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Yes, the European Union is Really Preparing To Collect Big Fines From GDPR Violators

What if mis-managing customer data could cost your company 20 million Euros or four percent of global revenue – whichever is greater?

That’s the top penalty set in the European Union’s upcoming General Data Protection Regulation (GDPR), which will greatly expand personal data privacy and protection for EU residents when it takes effect on May 25, 2018. The numbers seem so excessive that many people assume it’s a scare tactic rather than a real threat.

There’s no way to know for sure if the EU will pursue gigantic fines, but guidelines released earlier this month by EU regulators should give pause to GDPR deniers.

“Consistent enforcement of the data protection rules is central to a harmonized data protection regime,” the guidelines declare. “Administrative fines are a central element in the new enforcement regime introduced by the Regulation, being a powerful part of the enforcement toolbox.”

Corrective measures, the guidelines continue, should be “effective, proportionate and dissuasive.”

In other words, the EU is putting a structure in place for authorities in each EU nation to assess fines under GDPR, and is encouraging them to set big fines for big violations. The largest companies are especially vulnerable, because the guidelines say the maximum penalty of 4 percent of global revenue applies to the parent company – not just an individual business unit that goes astray.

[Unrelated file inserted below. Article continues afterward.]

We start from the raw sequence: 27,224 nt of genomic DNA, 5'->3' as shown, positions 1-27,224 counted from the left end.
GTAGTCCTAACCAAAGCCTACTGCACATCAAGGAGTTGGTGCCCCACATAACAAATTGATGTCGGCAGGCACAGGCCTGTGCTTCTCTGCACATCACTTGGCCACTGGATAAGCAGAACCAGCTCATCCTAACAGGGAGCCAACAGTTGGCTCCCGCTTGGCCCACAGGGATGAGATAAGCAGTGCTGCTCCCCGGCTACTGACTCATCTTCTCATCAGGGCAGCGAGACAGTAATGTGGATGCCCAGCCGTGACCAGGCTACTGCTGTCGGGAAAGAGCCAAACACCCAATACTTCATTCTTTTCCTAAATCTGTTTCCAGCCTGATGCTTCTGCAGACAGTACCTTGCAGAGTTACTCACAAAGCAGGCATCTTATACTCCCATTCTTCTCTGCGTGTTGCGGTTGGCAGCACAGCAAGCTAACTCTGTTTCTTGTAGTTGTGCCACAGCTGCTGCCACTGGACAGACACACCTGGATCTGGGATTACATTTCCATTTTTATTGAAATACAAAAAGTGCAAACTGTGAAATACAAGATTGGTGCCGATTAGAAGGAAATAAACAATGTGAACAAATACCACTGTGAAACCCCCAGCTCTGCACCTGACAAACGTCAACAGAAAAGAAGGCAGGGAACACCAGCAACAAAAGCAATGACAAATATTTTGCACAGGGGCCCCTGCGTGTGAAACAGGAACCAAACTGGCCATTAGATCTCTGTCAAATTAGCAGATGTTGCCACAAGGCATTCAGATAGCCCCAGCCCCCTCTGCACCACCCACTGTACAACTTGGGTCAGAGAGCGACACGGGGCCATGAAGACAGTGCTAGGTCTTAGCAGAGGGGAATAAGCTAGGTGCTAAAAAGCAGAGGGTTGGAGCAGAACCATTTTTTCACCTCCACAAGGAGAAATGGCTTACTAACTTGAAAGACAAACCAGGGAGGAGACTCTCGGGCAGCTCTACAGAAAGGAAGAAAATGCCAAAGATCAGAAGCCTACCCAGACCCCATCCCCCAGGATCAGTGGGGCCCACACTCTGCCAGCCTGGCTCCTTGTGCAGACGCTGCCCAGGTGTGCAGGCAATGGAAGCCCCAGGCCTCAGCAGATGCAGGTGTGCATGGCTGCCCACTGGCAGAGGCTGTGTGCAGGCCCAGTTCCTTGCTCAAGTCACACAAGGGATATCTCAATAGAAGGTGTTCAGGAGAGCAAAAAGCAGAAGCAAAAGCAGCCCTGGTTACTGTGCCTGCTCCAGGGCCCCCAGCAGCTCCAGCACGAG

What would trigger these big fines? Among the factors covered in the guidelines:

  • Top management deliberately abusing customer privacy rights, such as “selling data as ‘opted in’ without checking/disregarding data subjects’ views about how their data should be used.”
  • Ignoring advice from the organization’s data protection officer (DPO), a new watchdog role required under GDPR.
  • Organizations failing to adopt “structures and resources adequate to the nature and complexity of their business … (organizations) cannot legitimize breaches of data protection law by claiming a shortage of resources.”

In plain language, the EU is saying it won’t accept “the dog ate my homework” excuses. The only effective way organizations can protect themselves from potentially crippling fines is to understand the GDPR and follow its rules.

If you aren’t already deep into GDPR preparations, you can learn more at gigya.com/topic/gdpr. And thanks to our friends at the International Association of Privacy Professionals for flagging the guidelines document, which you can download as a PDF here.

By Jason Rose

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November 28-29

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Consumer Identity World Europe | November 28-29, 2017 | Paris